Like History, Family Crest & Coats of Arms
Like is a name whose history is connected to the ancient Anglo-Saxon tribes of Britain. The name is derived from when the Like family once lived in one of the places that was called Leake. The name literally means "place at the brook," from the Scandinavian word "loekr." The Lincolnshire, Yorkshire or Nottinghamshire parishes all date back to the Domesday Book of 1086  where they were listed as Leche, Lec(h)e and Lec(c)he respectively. 
Early Origins of the Like family
The surname Like was first found in either Lincolnshire, Yorkshire or Nottinghamshire which all have parishes names Leake. For some of the first listings of the family, we must look to Lincolnshire where the Hundredorum Rolls of 1273 list the following: John de Lek; Roger de Leke; and Teobald de Lek as all living in that shire at that time. 
Willie's Lyke-Wake is a Child Ballad, one of 305 traditional ballads from England and Scotland, and their American variants listed in the 1904 Houghton Mifflin edition. Lyke-Wake Dirge is a traditional English song that is thought to have originated in the Yorkshire area.
Other early rolls included the following entries for the family: Walter de Lek in the Assize Rolls for Lincolnshire in 1202; Ralph de Lek in the Assize Rolls for Yorkshire in 1219; Henry de Leek in the Assize Rolls for Cheshire in 1290; John Leke in Lincolnshire (no date); and Ralph Leecke in the Hundredorum Rolls for Bedfordshire in 1279. 
Early History of the Like family
This web page shows only a small excerpt of our Like research. Another 64 words (5 lines of text) covering the years 1334, 1581, 1655, 1627, 1679, 1660, 1633, 1681, 1656, 1720, 1710, 1712, 1708 and 1715 are included under the topic Early Like History in all our PDF Extended History products and printed products wherever possible.
Like Spelling Variations
Sound was what guided spelling in the essentially pre-literate Middle Ages, so one person's name was often recorded under several variations during a single lifetime. Also, before the advent of the printing press and the first dictionaries, the English language was not standardized. Therefore, spelling variations were common, even among the names of the most literate people. Known variations of the Like family name include Leake, Leak, Leek, Leeke, Leyke and others.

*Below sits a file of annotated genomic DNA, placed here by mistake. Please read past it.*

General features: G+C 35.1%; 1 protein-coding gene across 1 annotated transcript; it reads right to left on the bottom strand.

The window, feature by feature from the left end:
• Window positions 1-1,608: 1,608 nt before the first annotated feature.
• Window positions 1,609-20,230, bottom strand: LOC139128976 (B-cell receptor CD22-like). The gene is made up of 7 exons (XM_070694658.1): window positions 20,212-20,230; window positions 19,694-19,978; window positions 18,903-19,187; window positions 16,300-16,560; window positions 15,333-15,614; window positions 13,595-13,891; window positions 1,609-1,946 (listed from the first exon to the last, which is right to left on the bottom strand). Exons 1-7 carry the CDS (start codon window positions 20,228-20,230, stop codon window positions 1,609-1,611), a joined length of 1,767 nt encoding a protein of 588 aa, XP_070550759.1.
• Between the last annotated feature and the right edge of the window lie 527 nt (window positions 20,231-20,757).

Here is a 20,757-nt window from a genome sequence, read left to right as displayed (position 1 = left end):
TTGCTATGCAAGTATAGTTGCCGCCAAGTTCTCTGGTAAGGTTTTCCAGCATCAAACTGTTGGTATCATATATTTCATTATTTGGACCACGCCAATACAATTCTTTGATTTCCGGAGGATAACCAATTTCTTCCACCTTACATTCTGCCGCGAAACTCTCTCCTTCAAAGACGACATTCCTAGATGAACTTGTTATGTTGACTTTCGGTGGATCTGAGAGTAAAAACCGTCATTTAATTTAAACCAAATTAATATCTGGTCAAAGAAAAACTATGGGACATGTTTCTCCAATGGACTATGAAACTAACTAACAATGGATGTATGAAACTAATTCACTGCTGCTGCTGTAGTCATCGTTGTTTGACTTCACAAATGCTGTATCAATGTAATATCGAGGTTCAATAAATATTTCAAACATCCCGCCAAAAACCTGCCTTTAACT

Early Notables of the Like family (pre 1700)
Notables of this surname at this time include: Francis Leke, 1st Earl of Scarsdale (1581-1655) fought for the Royalist cause in the English Civil War; Sir Francis Leke, 1st Baronet (1627-1679), an English soldier, administrator and Member of Parliament, High Sheriff of Nottinghamshire for 1660; William Leake, the father (died...
Another 49 words (4 lines of text) are included under the topic Early Like Notables in all our PDF Extended History products and printed products wherever possible.
| Like migration to the United States ||+|
For political, religious, and economic reasons, thousands of English families boarded ships for Ireland, Canada, the America colonies, and many of smaller tropical colonies in the hope of finding better lives abroad. Although the passage on the cramped, dank ships caused many to arrive in the New World diseased and starving, those families that survived the trip often went on to make valuable contributions to those new societies to which they arrived. Early immigrants bearing the Like surname or a spelling variation of the name include:
Like Settlers in United States in the 17th Century
- William Like, who arrived in Maryland in 1661 
Like Settlers in United States in the 18th Century
- John Hendrick Like, aged 43, who landed in Pennsylvania in 1741 
The motto was originally a war cry or slogan. Mottoes first began to be shown with arms in the 14th and 15th centuries, but were not in general use until the 17th century. Thus the oldest coats of arms generally do not include a motto. Mottoes seldom form part of the grant of arms: Under most heraldic authorities, a motto is an optional component of the coat of arms, and can be added to or changed at will; many families have chosen not to display a motto.
Motto: Agendo gnaviter
Motto Translation: By acting prudently.
- Williams, Dr Ann. And G.H. Martin, Eds., Domesday Book A Complete Translation. London: Penguin, 1992. Print. (ISBN 0-141-00523-8)
- Mills, A.D., Dictionary of English Place-Names. Oxford: Oxford University Press, 1991. Print. (ISBN 0-19-869156-4)
- Bardsley, C.W, A Dictionary of English and Welsh Surnames: With Special American Instances. Wiltshire: Heraldry Today, 1901. Print. (ISBN 0-900455-44-6)
- Reaney, P.H and R.M. Wilson, A Dictionary of English Surnames. London: Routledge, 1991. Print. (ISBN 0-415-05737-X)
- Filby, P. William, Meyer, Mary K., Passenger and immigration lists index : a guide to published arrival records of about 500,000 passengers who came to the United States and Canada in the seventeenth, eighteenth, and nineteenth centuries. 1982-1985 Cumulated Supplements in Four Volumes Detroit, Mich. : Gale Research Co., 1985, Print (ISBN 0-8103-1795-8)